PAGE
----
But what about Angola? There, the quality of diamonds is generally high at $136/ct (for comparison, in Botswana, the world’s greatest producer of diamonds by value is $156/ct), but equally high is the corruption, yet also the opportunity and the growth. Unfortunately, I’ve had an extremely difficult time getting accurate information out of this country through the few sources in-country that I’ve been able to connect with, but what I have found has only made me more curious. My full thoughts are available here.
Angola’s national diamond company Endiama this year plans to purchase gold to make jewellery from the Central African Republic, the Democratic Republic of the Congo, Niger and Mali, the company’s chairman said in Cape Town.
“Value added activities in the diamond sector can have a positive impact on employment and economic diversification,” said the EIU in one of the most recent reports on Angola, while noting that these initiatives are just being launched.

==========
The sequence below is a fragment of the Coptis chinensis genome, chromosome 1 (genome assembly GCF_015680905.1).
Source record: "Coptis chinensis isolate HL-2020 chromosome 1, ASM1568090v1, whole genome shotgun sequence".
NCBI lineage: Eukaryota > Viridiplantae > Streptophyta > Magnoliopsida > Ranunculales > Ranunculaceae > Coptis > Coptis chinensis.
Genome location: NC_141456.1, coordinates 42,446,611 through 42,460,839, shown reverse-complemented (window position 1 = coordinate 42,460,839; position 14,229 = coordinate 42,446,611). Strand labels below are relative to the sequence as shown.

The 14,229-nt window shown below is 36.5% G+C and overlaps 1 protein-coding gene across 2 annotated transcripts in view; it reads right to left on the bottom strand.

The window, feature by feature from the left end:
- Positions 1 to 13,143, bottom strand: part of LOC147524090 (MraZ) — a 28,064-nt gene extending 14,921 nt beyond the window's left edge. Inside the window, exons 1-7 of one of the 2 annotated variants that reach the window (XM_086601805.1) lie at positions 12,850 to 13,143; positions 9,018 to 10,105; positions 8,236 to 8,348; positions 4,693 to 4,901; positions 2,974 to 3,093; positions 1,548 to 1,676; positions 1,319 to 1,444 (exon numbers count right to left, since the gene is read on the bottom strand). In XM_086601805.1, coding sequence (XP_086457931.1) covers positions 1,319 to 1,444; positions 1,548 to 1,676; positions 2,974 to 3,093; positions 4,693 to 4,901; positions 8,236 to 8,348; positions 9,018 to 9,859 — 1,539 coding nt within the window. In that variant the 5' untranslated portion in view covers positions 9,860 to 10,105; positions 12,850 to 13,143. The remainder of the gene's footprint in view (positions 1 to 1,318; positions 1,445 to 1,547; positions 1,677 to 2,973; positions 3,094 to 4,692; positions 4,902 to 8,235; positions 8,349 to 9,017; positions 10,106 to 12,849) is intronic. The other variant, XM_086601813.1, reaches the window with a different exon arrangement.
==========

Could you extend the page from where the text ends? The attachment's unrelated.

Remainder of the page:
Angola recently resumed diamond cutting and polishing, at a unit in Luanda and is planning to build a second unit in Lobito, Benguela province.
The Chairman of the Kimberley Process stated that the diamonds that were used to feed armed conflicts today are called in Angola “Prosperity and development diamonds.”
Australian mining company Lucapa has been pulling type IIa diamonds out of the ground at the Lulo diamond concession, including an exceptional 131.4ct stone. In fact, I’ve read that the Lucapa operation has the potential to replace the country’s Catoca mine as the country’s largest.
What I, as an amateur observer, can see:
Current chair of the KP.
Opposition to changing the definition of “conflict diamonds”.
This is simply an appeal to better information about the diamond production in this country. In my report I concluded that consumers might consider avoiding diamonds from Angola almost entirely because of admitted stigma, corruption and uncertainty, though I must admit I can be swayed to the other side based on better information.